After an “appeal” is submitted (even if it is just a hand-written letter saying, “I appeal”), the claim regulations mandate that the insurance company must make a decision on appeal within 45 days, which can be extended an additional 45 days if special circumstances exist. §§ 2560.503-1(i)(1)(i) and (3).[2] If the decision is not made on time, it is “deemed exhausted” and the claimant may then file a lawsuit to pursue any available remedies under section 502(a) of ERISA on the basis that the plan has failed to provide a reasonable claims procedure that would yield a decision on the merits of the claim. § 2560.503-1(l).

Despite the 180-day appeal deadline and 45-90-day decision deadlines established by the regulations, the 2018 amendments require an opportunity be granted to the claimant to review and respond to any new evidence and/or rationales generated by the insurance company on appeal. While the regulations state that such evidence and/or rationale “must be provided as soon as possible and sufficiently in advance of the date on which the notice of adverse benefit determination on review is required … to give the claimant a reasonable opportunity to respond prior to that date”, the reality is that what counts as a “reasonable opportunity” is undefined and often, insurers provide very short deadlines to claimants who do not know to ask for extensions. § 2560.503-1(h)(4). Courts are just now starting to address this issue and further define what amount of time is considered “reasonable.” See, e.g., Walker v. AT&T Benefit Plan No. 3, No. 2:21-CV-00916-MCS-SK, 2022 WL 1434668, at *5 (C.D. Cal. Apr. 6, 2022), aff’d, No. 22-55450, 2023 WL 3451684 (9th Cir. May 15, 2023) (“Here, a five day period to respond to two new Transferable Skill Assessments is not reasonable.”). Knowing that insurance companies are giving such short time periods to exercise this new right, it’s important to keep in mind that many unrepresented claimants may not be benefiting from the full protections established by the 2018 regulation amendments.

The opportunity to review and respond to new rationale and evidence generated by the insurance company is a major improvement provided by the 2018 amendments. It provides claimants with one last shot to prove their entitlement to LTD benefits with new evidence, usually in the form of doctor or expert responses to the insurance company’s conclusions. But without knowing that it is their last opportunity to add evidence to the record, or that they can ask for more time than the unreasonable amount granted by the insurer, unrepresented claimants often miss this crucial opportunity and right granted by the updated regulations. An experienced ERISA attorney would help ensure that the new regulatory protections are taken full advantage of to increase the odds of a successful appeal or case in court.

Knowing the rules that work against claimants with LTD claims falling under ERISA and the time limits that apply during the administrative stage, here is a list of mistakes that you can help your client avoid:

Mistakes to Avoid:

  • Failing to submit all the information to support a claim as part of the appeal process. Because the record closes when a “final denial” (usually the second denial) is issued by the insurance company, claimants cannot usually add new evidence to support the claim after the claim has been denied for the final time.

  • Assuming that medical records are enough to show that a claimant is disabled. Many clients who appeal on their own tell us, “but I submitted all my medical records!” That is usually not enough. Instead, gather documentation of specific restrictions and limitations. An experienced ERISA attorney will have forms that are targeted to obtain this information.

  • Missing the opportunity to review and respond to the insurance company’s new rationale or evidence on appeal. Don’t miss the chance to let treating doctors respond to the insurer’s file-reviewing physicians or nurses! And don’t feel like you have to always work within the short deadlines given by the insurance company. Know when to request an extension. This last opportunity is crucial.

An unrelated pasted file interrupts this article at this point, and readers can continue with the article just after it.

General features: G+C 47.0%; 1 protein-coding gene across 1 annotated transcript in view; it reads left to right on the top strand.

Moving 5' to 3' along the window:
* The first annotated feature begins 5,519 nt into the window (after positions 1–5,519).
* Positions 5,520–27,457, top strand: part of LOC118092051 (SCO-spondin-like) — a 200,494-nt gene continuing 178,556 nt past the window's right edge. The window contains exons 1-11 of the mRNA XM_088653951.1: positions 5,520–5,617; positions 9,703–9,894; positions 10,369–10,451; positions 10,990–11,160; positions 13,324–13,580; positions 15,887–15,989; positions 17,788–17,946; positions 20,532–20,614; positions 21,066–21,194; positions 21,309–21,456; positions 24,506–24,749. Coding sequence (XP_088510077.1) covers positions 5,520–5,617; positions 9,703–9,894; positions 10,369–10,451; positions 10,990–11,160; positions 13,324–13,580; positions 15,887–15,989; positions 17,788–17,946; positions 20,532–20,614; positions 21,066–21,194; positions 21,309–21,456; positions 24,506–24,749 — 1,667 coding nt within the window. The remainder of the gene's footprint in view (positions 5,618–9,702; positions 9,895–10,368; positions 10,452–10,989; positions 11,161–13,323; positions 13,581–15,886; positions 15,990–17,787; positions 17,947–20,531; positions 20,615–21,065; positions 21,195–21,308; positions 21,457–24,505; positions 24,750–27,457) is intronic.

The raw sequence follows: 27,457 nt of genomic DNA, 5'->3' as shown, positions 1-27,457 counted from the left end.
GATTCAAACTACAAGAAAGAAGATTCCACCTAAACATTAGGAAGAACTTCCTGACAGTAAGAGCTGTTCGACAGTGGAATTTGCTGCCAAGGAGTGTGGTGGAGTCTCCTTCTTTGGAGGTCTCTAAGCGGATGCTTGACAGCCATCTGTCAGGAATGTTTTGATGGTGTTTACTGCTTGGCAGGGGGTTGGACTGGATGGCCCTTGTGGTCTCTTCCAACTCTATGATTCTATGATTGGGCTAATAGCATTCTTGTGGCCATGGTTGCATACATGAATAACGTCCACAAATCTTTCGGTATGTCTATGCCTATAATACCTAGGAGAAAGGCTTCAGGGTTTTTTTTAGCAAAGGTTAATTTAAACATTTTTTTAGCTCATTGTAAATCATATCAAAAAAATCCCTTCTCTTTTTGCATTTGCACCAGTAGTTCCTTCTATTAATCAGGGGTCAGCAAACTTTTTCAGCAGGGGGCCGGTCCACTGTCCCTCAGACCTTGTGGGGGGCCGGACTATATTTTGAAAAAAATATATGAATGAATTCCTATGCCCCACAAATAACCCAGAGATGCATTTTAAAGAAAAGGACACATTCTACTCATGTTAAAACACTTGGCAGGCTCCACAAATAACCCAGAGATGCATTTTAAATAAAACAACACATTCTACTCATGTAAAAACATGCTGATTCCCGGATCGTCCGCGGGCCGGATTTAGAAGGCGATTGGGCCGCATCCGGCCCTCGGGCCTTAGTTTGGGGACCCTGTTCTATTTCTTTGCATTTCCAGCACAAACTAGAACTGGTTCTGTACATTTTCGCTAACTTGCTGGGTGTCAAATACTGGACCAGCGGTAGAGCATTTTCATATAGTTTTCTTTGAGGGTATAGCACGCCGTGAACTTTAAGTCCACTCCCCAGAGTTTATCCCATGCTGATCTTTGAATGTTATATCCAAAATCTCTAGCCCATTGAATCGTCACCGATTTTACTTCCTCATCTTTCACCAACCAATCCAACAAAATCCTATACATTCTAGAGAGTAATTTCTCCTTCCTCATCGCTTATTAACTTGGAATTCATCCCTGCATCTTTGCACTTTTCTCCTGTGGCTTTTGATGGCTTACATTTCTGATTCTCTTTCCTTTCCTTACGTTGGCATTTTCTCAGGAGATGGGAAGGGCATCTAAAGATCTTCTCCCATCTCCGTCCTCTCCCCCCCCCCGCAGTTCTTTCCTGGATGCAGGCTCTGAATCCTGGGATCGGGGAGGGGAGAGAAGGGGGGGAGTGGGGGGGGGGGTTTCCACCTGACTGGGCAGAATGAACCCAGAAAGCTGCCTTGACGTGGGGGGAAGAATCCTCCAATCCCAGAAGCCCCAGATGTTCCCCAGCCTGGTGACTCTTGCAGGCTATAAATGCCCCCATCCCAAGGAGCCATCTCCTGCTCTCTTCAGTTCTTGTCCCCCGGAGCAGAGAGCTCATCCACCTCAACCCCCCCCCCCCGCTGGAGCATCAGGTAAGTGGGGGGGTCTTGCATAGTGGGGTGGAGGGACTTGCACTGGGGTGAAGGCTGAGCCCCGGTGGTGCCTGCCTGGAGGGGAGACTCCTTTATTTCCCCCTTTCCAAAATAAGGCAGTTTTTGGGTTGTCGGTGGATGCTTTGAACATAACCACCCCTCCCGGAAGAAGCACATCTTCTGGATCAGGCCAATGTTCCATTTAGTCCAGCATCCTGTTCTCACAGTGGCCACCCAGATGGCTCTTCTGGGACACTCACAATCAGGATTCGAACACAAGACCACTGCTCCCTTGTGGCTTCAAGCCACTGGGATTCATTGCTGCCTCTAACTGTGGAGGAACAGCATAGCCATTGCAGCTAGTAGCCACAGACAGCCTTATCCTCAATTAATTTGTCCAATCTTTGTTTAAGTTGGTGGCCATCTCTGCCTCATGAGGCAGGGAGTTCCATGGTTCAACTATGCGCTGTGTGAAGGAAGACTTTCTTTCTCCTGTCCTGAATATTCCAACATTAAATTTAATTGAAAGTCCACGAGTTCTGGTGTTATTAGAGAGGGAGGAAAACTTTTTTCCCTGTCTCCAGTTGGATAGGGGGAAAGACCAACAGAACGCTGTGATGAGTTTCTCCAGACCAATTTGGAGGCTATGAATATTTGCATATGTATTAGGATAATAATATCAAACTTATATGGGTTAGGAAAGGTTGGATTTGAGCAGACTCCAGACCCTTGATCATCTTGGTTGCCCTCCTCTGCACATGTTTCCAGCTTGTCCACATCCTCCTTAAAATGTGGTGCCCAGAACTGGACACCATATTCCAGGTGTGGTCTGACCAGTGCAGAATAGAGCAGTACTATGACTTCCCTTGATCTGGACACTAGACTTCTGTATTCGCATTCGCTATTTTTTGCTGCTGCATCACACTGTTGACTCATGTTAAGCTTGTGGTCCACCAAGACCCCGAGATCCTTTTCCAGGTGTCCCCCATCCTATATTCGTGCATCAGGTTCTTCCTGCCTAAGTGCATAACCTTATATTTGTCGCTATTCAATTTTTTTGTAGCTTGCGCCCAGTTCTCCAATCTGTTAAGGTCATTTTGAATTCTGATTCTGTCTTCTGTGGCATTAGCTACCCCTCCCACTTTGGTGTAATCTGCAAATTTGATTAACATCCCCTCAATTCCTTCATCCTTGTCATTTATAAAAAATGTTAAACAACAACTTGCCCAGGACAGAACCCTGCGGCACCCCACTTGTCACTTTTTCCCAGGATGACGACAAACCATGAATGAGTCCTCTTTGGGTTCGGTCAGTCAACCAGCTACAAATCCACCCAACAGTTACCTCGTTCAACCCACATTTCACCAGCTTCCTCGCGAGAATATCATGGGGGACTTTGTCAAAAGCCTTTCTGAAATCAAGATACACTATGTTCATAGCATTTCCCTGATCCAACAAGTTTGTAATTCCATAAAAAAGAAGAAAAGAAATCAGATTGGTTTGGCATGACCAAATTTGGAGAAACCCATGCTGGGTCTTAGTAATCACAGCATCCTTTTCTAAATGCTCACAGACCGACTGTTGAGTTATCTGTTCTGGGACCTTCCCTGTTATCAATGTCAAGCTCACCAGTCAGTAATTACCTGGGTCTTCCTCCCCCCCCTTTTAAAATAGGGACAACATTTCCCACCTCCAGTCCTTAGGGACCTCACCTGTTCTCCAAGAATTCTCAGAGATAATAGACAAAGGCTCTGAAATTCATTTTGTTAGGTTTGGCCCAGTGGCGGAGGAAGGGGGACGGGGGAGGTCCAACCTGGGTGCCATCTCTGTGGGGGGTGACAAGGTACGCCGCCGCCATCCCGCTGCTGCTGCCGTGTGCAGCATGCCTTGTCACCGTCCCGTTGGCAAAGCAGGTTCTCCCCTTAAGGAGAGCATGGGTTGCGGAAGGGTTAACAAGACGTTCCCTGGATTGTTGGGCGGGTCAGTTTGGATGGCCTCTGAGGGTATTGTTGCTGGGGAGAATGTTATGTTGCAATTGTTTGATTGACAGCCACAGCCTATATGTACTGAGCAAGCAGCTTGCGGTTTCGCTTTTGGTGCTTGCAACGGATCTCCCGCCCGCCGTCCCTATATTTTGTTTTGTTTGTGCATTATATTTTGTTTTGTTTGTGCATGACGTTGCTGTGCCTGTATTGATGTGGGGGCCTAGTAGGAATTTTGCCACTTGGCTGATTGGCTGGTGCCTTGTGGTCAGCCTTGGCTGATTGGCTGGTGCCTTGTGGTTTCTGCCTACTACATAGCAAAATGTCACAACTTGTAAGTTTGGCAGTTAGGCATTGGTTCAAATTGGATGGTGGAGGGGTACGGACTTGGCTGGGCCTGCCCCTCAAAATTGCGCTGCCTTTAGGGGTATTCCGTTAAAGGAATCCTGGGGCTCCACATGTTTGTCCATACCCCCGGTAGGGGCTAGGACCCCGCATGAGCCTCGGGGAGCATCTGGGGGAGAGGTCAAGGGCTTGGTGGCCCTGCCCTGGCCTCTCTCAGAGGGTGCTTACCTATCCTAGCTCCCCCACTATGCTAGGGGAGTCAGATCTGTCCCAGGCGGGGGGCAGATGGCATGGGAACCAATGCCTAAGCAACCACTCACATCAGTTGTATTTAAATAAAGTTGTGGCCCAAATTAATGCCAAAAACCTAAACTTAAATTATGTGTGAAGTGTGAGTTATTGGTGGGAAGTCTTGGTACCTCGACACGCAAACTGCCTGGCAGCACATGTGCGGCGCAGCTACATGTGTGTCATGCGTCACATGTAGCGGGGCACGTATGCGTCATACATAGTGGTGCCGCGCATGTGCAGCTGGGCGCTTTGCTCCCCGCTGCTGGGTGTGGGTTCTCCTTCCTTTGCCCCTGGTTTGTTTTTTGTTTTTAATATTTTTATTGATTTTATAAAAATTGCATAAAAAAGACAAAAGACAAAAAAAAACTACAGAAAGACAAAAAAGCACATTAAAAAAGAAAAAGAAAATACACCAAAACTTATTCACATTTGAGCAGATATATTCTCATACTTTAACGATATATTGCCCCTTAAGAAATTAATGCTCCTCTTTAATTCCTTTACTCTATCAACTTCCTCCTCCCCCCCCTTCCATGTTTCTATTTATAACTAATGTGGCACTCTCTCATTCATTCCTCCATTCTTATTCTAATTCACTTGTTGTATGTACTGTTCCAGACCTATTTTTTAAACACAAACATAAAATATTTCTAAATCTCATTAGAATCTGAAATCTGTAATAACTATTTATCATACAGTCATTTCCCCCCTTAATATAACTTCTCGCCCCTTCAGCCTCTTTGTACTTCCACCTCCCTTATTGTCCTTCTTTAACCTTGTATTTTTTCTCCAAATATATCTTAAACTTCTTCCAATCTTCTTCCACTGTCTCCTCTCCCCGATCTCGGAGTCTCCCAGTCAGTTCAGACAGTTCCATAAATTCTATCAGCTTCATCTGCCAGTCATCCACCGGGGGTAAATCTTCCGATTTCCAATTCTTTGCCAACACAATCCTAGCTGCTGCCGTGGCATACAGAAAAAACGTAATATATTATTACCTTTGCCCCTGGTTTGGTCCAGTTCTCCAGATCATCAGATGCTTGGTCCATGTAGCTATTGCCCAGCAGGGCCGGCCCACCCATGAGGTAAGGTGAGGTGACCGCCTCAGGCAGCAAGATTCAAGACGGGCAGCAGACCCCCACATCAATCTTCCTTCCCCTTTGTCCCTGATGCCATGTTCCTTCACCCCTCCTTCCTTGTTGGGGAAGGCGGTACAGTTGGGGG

• Ignoring the insurance company’s or plan administrator’s deadlines. Sometimes a case is lost, and can never be won, simply because the client missed the appeal deadline contained in the insurance company’s letters and in the plan. Once a deadline is missed, usually the case cannot go forward.

  • Waiting until after a claim has been denied a second time before hiring an attorney! To avoid the mistakes listed above, make sure your client hires an experienced ERISA attorney as soon as possible, so that the attorney can help get all the necessary and responsive evidence in the record, and help with other problems that often come up.

How Social Security and ERISA Attorneys Can Work Together to Improve Outcomes for the Client:

  • If you refer an ERISA case to an attorney, the best time to do so is usually when the client has received an initial denial from the insurance company. But sometimes, it might make sense to get an ERISA attorney involved at the application stage if the medical facts are particularly complex or the insurance company is taking too long to make a decision.

  • Attorneys can share helpful medical records, opinion evidence, and vocational reports. This can reduce the cost for your client by not having to request and pay for medical records and opinions twice.

  • Attorneys can share favorable decisions to submit as evidence of disability.

For the reasons stated above, plus many more not included in this article, it is important to help your client identify if they have other benefits that they may be eligible for. One of those benefits is LTD benefits which have quick deadlines under ERISA and a tricky “closed record” rule. It is important to set your client up for success by helping them obtain an ERISA attorney before it is too late and benefits are lost.

[1] For a more detailed discussion on whether ERISA applies to your client’s claim, we have several newsletters that cover this topic on our website at

[2] For a detailed discussion on what counts (and what should not count) as special circumstances, we have newsletters that cover this topic on our website at

This is a guest column. The views expressed in this column are the views of the author alone, and do not represent the views of NOSSCR, NOSSCR’s leadership, or NOSSCR’s staff.